Commenced in January 2007
Frequency: Monthly
Edition: International
Paper Count: 3

shear thinning Related Abstracts

3 Effects of Magnetic Field Strength on Fluid Flow Behavior in a Constricted Channel

Authors: Ashkan Javadzadegan, Aitak Javadzadegan, Babak Fakhim


One of possible ways to retard movement of fluid is through applying an external magnetic field. In this regard, this study is focused on the effect of a uniform transverse magnetic field on fluid flow behavior inside a channel with a local symmetric constriction. Also, Ellis Non-Newtonian model is implemented to address the effects of shear-dependent viscosity. According to the results, the flow separation downstream of the constriction can be controlled by applying an external magnetic field and/or manipulating the shear-thinning degree of fluid. It is also demonstrated that pressure drop increases by an increase in the strength of the magnetic field.

Keywords: separation, Magnetic Field, non-Newtonian, shear thinning

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2 Heat Transfer Dependent Vortex Shedding of Thermo-Viscous Shear-Thinning Fluids

Authors: Markus Rütten, Olaf Wünsch


Non-Newtonian fluid properties can change the flow behaviour significantly, its prediction is more difficult when thermal effects come into play. Hence, the focal point of this work is the wake flow behind a heated circular cylinder in the laminar vortex shedding regime for thermo-viscous shear thinning fluids. In the case of isothermal flows of Newtonian fluids the vortex shedding regime is characterised by a distinct Reynolds number and an associated Strouhal number. In the case of thermo-viscous shear thinning fluids the flow regime can significantly change in dependence of the temperature of the viscous wall of the cylinder. The Reynolds number alters locally and, consequentially, the Strouhal number globally. In the present CFD study the temperature dependence of the Reynolds and Strouhal number is investigated for the flow of a Carreau fluid around a heated cylinder. The temperature dependence of the fluid viscosity has been modelled by applying the standard Williams-Landel-Ferry (WLF) equation. In the present simulation campaign thermal boundary conditions have been varied over a wide range in order to derive a relation between dimensionless heat transfer, Reynolds and Strouhal number. Together with the shear thinning due to the high shear rates close to the cylinder wall this leads to a significant decrease of viscosity of three orders of magnitude in the nearfield of the cylinder and a reduction of two orders of magnitude in the wake field. Yet the shear thinning effect is able to change the flow topology: a complex K´arm´an vortex street occurs, also revealing distinct characteristic frequencies associated with the dominant and sub-dominant vortices. Heating up the cylinder wall leads to a delayed flow separation and narrower wake flow, giving lesser space for the sequence of counter-rotating vortices. This spatial limitation does not only reduce the amplitude of the oscillating wake flow it also shifts the dominant frequency to higher frequencies, furthermore it damps higher harmonics. Eventually the locally heated wake flow smears out. Eventually, the CFD simulation results of the systematically varied thermal flow parameter study have been used to describe a relation for the main characteristic order parameters.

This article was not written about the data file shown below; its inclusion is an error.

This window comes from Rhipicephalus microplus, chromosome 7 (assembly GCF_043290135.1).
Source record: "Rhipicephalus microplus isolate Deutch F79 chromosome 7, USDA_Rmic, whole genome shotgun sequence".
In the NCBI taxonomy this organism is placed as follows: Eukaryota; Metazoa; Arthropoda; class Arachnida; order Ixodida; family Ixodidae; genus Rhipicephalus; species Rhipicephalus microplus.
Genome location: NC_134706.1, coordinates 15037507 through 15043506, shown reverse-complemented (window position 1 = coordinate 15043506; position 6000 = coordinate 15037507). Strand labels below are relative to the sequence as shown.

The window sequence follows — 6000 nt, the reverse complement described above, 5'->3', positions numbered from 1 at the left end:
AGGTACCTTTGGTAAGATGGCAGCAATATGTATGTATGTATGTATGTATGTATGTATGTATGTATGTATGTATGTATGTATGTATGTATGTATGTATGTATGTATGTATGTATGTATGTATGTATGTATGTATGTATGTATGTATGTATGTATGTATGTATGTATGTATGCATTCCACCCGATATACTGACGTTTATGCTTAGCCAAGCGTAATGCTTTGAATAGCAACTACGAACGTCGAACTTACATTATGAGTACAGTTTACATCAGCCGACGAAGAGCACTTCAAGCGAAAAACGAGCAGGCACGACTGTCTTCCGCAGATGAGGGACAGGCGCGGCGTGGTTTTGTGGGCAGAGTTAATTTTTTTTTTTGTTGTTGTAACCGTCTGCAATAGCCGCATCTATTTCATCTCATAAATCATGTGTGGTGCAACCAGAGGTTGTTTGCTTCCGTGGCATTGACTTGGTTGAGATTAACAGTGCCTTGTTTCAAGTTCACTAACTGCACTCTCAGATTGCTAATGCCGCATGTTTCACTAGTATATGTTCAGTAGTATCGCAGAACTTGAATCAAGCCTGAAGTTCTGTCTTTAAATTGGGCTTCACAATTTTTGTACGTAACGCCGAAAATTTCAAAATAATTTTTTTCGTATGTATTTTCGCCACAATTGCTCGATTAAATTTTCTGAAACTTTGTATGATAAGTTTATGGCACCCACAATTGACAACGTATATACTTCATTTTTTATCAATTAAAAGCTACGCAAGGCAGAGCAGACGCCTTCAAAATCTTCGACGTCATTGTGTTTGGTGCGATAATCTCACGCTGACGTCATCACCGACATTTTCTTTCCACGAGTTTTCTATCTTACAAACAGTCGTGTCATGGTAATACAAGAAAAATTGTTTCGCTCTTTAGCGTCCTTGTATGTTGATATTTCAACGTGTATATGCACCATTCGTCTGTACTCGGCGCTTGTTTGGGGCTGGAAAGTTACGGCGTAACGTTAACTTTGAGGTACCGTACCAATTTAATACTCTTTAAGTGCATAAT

Keywords: Heat Transfer, shear thinning, vortex shedding, thermo-viscous fluids

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1 Effect of Realistic Lubricant Properties on Thermal Electrohydrodynamic Lubrication Behavior in Circular Contacts

Authors: Punit Kumar, Puneet Katyal


A great deal of efforts has been done in the field of thermal effects in electrohydrodynamic lubrication (TEHL) during the last five decades. The focus was primarily on the development of an efficient numerical scheme to deal with the computational challenges involved in the solution of TEHL model; however, some important aspects related to the accurate description of lubricant properties such as viscosity, rheology and thermal conductivity in EHL point contact analysis remain largely neglected. A few studies available in this regard are based upon highly complex mathematical models difficult to formulate and execute. Using a simplified thermal EHL model for point contacts, this work sheds some light on the importance of accurate characterization of the lubricant properties and demonstrates that the computed TEHL characteristics are highly sensitive to lubricant properties. It also emphasizes the use of appropriate mathematical models with experimentally determined parameters to account for correct lubricant behaviour.

Keywords: Rheology, Conductivity, shear thinning, TEHL

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